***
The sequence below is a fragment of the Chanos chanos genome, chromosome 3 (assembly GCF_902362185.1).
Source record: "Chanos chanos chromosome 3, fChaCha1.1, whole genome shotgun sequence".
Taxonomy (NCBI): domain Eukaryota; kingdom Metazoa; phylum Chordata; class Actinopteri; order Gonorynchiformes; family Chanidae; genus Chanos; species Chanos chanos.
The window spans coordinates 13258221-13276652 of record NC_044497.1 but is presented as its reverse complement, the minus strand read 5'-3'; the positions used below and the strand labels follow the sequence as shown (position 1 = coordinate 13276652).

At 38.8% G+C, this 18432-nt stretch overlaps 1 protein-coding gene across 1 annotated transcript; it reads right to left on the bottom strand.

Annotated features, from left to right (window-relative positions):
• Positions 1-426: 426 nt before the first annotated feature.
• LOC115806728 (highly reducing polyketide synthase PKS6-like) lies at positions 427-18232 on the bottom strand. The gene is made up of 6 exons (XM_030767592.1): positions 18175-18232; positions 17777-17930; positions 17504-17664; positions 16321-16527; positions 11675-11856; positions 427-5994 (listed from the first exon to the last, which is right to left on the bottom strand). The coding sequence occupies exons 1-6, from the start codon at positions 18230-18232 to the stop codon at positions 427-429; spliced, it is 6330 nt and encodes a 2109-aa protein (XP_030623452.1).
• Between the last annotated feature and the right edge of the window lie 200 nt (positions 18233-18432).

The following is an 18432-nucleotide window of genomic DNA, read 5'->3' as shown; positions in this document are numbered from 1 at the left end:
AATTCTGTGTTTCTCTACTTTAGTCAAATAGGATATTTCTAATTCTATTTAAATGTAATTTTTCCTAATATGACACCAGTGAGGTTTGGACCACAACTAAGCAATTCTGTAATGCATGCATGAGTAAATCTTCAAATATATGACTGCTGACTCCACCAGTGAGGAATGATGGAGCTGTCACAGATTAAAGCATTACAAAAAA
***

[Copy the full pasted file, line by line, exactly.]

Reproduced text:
The sequence below is a fragment of the Chanos chanos genome, chromosome 3 (assembly GCF_902362185.1).
Source record: "Chanos chanos chromosome 3, fChaCha1.1, whole genome shotgun sequence".
Taxonomy (NCBI): domain Eukaryota; kingdom Metazoa; phylum Chordata; class Actinopteri; order Gonorynchiformes; family Chanidae; genus Chanos; species Chanos chanos.
The window spans coordinates 13258221-13276652 of record NC_044497.1 but is presented as its reverse complement, the minus strand read 5'-3'; the positions used below and the strand labels follow the sequence as shown (position 1 = coordinate 13276652).

At 38.8% G+C, this 18432-nt stretch overlaps 1 protein-coding gene across 1 annotated transcript; it reads right to left on the bottom strand.

Annotated features, from left to right (window-relative positions):
• Positions 1-426: 426 nt before the first annotated feature.
• LOC115806728 (highly reducing polyketide synthase PKS6-like) lies at positions 427-18232 on the bottom strand. The gene is made up of 6 exons (XM_030767592.1): positions 18175-18232; positions 17777-17930; positions 17504-17664; positions 16321-16527; positions 11675-11856; positions 427-5994 (listed from the first exon to the last, which is right to left on the bottom strand). The coding sequence occupies exons 1-6, from the start codon at positions 18230-18232 to the stop codon at positions 427-429; spliced, it is 6330 nt and encodes a 2109-aa protein (XP_030623452.1).
• Between the last annotated feature and the right edge of the window lie 200 nt (positions 18233-18432).

The following is an 18432-nucleotide window of genomic DNA, read 5'->3' as shown; positions in this document are numbered from 1 at the left end:
AATTCTGTGTTTCTCTACTTTAGTCAAATAGGATATTTCTAATTCTATTTAAATGTAATTTTTCCTAATATGACACCAGTGAGGTTTGGACCACAACTAAGCAATTCTGTAATGCATGCATGAGTAAATCTTCAAATATATGACTGCTGACTCCACCAGTGAGGAATGATGGAGCTGTCACAGATTAAAGCATTACAAAAAA